[INDOLOGY] Vessantara-Jataka

Eugen Ciurtin e.ciurtin at gmail.com
Tue Oct 28 10:42:20 UTC 2014

Dear Prof Koch,

Your example and illustrations are of course rather curious. They are
unknown to the early 19th c. Newari Vess too (as reproduced by the late
Siegfried Lienhard).

However, even for (older) Pali only, the weighing of woman is not unknown.
In the Therīgāthā (v. 153), the nun Anopamā (‘Unsurpassed’), daughter of a
wealthy merchant, is courted by princes and proposed by merchants for eight
times her weight (Masset 2005: 52, ‘huit fois l’équivalent en or et pierres
précieuses!’; and the cty as transl. by Pruitt 1998: 179–180, ‘what she
weighs as measured by those who know marks’). For a context, see my "Karma
accounts: supplementary thoughts on Theravāda, Madhyamaka, theosophy, and
Protestant Buddhism, Religion, 43:4, 487-498, with an addendum

As far as I know, the best recent work on the *tūlāpuruṣa *belongs
to Annette Schmiedchen:

2003. “Die Tūlāpuruṣa-Zeremonie: Das rituelle Aufwiegen des Herrschers
Gold.” Beiträge des Südasien-Instituts der Humboldt-Universität zu Berlin
12: 21–49.


2006. The Ceremony of Tūlāpuruṣa: The Puranic Concept and the Epigraphical
Evidence. In Script and Image. Papers on Art and Epigraphy, eds. Adalbert
J. Gail, Gerd J. R. Mevissen,
Richard Salomon, Proceedings of the 12th World Sanskrit Conference 11.1,
New Delhi: Motilal
Banarsidass, 145–184.

Kind regards,
Eugen Ciurtin
(Institute for the History of Religions, Bucharest)

2014-10-28 11:54 GMT+02:00 Rolf Heinrich Koch <rolfheiner.koch at gmail.com>:

>  Dear listmembers,
> continous paintings of the Vessantara-Jataka murals in Sri Lankan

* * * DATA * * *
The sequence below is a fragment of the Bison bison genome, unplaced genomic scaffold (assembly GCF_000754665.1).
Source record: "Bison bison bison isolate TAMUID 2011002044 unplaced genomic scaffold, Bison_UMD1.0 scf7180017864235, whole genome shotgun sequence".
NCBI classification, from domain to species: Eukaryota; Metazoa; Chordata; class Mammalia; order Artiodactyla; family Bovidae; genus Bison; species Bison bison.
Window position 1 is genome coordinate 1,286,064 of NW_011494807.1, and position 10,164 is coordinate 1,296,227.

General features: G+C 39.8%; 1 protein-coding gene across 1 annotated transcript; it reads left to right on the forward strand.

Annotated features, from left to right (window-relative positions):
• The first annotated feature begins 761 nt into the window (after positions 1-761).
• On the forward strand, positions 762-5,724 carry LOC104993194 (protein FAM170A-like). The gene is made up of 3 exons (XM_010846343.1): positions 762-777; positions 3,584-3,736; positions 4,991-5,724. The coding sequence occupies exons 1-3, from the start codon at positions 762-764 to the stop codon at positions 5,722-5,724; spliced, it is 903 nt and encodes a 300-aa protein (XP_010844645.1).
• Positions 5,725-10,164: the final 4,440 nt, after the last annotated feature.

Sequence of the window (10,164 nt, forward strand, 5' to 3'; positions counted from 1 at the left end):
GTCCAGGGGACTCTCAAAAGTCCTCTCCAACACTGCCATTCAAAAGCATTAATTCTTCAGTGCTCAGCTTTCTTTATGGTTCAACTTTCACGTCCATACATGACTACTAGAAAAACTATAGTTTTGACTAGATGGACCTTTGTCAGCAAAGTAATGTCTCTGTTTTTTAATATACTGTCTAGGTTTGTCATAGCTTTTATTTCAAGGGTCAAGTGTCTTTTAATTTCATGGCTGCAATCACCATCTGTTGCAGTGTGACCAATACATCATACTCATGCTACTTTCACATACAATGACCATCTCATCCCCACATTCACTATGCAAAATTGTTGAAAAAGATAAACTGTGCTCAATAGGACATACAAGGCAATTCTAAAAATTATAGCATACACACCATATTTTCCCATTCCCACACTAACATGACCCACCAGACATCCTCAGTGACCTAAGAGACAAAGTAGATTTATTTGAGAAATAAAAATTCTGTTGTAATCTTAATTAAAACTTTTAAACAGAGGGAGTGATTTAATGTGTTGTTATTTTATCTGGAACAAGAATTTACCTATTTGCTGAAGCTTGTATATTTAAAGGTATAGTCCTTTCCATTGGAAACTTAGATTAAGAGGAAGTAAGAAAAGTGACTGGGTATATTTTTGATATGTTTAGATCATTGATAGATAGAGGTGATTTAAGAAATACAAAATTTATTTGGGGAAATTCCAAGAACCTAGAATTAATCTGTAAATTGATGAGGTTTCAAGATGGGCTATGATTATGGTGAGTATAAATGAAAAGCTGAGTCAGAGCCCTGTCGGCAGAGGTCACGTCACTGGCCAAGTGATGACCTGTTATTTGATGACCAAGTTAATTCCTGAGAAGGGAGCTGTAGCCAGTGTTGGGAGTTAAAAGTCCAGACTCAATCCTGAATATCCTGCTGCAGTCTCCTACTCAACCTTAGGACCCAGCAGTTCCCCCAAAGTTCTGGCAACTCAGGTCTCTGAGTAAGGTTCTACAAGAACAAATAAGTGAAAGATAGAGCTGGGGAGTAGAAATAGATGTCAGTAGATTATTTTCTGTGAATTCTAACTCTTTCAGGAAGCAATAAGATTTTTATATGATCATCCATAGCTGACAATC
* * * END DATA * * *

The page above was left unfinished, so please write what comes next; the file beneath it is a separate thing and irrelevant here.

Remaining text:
> monasteries
> depict always an episode which I cannot trace back to Pali-, buddhist
> Sanskrit or
> Tibetean sources.
> It is the following episode (picture attached):
> the Brahman Jujaka gets for the release of Vessantara's daughter
> golden coins accoring to the weight of this girl. The murals depicting
> always a balance with Kṛṣṇajalī (the daughter) sitting in one
> scale pan, coins are visible the second pan.
> Now I could find the description of this part of the mural in the
> Sinhalese tradition (13th century).
> Did anyone came across literal descriptions with a similar content?
> Probably in Chinese, Burmese or Siam sources?
> Best
> Heiner
> (Rolf Heinrich Koch)
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Dr E. Ciurtin
Secretary of the Romanian Association for the History of Religions

Publications Officer of the European Association for the Study of Religions

Lecturer & Secretary of the Scientific Council
Institute for the History of Religions, Romanian Academy
Calea 13 Septembrie no. 13 sect. 5, Bucharest 050711
Phone: 00 40 733 951 953

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